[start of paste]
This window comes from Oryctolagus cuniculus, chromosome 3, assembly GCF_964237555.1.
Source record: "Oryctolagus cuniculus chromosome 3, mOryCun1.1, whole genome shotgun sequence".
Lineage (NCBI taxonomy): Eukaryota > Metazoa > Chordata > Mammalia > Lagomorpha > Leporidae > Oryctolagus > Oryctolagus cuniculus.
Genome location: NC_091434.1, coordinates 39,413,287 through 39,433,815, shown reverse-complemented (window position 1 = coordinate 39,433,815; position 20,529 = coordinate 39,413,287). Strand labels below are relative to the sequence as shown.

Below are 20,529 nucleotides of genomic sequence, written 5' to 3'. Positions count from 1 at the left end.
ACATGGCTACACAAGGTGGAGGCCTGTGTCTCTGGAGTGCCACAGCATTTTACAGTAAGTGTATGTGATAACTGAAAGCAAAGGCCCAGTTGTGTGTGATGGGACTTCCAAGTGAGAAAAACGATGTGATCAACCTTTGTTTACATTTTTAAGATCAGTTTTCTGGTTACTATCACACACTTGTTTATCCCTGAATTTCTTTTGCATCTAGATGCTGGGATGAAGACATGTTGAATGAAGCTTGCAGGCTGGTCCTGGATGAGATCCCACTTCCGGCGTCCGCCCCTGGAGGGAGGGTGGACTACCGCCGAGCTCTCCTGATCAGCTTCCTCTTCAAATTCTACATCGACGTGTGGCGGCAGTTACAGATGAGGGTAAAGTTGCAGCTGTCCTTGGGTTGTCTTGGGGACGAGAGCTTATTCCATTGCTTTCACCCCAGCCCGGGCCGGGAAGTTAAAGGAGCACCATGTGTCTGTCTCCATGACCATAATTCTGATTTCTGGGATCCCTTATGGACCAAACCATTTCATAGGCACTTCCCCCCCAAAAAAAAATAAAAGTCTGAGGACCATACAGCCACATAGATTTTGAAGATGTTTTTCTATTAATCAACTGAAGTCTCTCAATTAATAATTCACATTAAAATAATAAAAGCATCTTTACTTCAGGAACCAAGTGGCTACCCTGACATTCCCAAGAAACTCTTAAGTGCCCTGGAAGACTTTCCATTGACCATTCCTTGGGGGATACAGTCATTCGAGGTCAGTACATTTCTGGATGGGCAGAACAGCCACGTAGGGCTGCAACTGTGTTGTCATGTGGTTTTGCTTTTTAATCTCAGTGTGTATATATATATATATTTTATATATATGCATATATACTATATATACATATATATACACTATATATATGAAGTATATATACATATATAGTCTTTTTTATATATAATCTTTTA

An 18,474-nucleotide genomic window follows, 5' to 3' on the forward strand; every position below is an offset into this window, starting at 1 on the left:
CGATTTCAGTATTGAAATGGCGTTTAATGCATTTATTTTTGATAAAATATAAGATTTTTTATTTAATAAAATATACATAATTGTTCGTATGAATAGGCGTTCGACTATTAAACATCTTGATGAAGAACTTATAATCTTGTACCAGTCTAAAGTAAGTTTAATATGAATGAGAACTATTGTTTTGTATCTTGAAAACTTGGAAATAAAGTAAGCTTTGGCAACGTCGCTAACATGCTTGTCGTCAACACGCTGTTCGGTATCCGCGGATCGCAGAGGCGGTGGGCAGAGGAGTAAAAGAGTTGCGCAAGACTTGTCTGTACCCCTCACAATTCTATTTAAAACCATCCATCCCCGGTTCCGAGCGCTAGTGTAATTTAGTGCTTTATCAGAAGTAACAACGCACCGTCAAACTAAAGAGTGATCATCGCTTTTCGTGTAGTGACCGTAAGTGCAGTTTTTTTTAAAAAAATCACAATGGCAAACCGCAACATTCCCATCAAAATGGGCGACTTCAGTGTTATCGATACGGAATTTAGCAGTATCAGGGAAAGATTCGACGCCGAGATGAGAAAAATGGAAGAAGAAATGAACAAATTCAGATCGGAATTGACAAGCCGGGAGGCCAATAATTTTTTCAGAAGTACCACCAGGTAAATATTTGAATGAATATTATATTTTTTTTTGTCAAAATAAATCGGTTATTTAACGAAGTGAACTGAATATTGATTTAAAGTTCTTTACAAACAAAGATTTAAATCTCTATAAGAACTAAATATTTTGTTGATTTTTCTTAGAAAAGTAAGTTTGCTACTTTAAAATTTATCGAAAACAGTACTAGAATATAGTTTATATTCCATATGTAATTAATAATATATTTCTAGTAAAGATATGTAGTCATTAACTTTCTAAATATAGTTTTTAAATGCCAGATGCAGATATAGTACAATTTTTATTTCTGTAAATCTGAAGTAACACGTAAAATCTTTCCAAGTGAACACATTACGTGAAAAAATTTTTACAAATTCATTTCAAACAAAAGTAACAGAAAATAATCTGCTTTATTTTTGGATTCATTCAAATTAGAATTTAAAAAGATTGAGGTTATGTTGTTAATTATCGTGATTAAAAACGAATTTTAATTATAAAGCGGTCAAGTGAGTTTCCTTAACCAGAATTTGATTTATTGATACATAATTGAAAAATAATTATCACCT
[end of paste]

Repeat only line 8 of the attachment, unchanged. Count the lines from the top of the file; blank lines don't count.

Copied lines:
CGATTTCAGTATTGAAATGGCGTTTAATGCATTTATTTTTGATAAAATATAAGATTTTTTATTTAATAAAATATACATAATTGTTCGTATGAATAGGCGTTCGACTATTAAACATCTTGATGAAGAACTTATAATCTTGTACCAGTCTAAAGTAAGTTTAATATGAATGAGAACTATTGTTTTGTATCTTGAAAACTTGGAAATAAAGTAAGCTTTGGCAACGTCGCTAACATGCTTGTCGTCAACACGCTGTTCGGTATCCGCGGATCGCAGAGGCGGTGGGCAGAGGAGTAAAAGAGTTGCGCAAGACTTGTCTGTACCCCTCACAATTCTATTTAAAACCATCCATCCCCGGTTCCGAGCGCTAGTGTAATTTAGTGCTTTATCAGAAGTAACAACGCACCGTCAAACTAAAGAGTGATCATCGCTTTTCGTGTAGTGACCGTAAGTGCAGTTTTTTTTAAAAAAATCACAATGGCAAACCGCAACATTCCCATCAAAATGGGCGACTTCAGTGTTATCGATACGGAATTTAGCAGTATCAGGGAAAGATTCGACGCCGAGATGAGAAAAATGGAAGAAGAAATGAACAAATTCAGATCGGAATTGACAAGCCGGGAGGCCAATAATTTTTTCAGAAGTACCACCAGGTAAATATTTGAATGAATATTATATTTTTTTTTGTCAAAATAAATCGGTTATTTAACGAAGTGAACTGAATATTGATTTAAAGTTCTTTACAAACAAAGATTTAAATCTCTATAAGAACTAAATATTTTGTTGATTTTTCTTAGAAAAGTAAGTTTGCTACTTTAAAATTTATCGAAAACAGTACTAGAATATAGTTTATATTCCATATGTAATTAATAATATATTTCTAGTAAAGATATGTAGTCATTAACTTTCTAAATATAGTTTTTAAATGCCAGATGCAGATATAGTACAATTTTTATTTCTGTAAATCTGAAGTAACACGTAAAATCTTTCCAAGTGAACACATTACGTGAAAAAATTTTTACAAATTCATTTCAAACAAAAGTAACAGAAAATAATCTGCTTTATTTTTGGATTCATTCAAATTAGAATTTAAAAAGATTGAGGTTATGTTGTTAATTATCGTGATTAAAAACGAATTTTAATTATAAAGCGGTCAAGTGAGTTTCCTTAACCAGAATTTGATTTATTGATACATAATTGAAAAATAATTATCACCT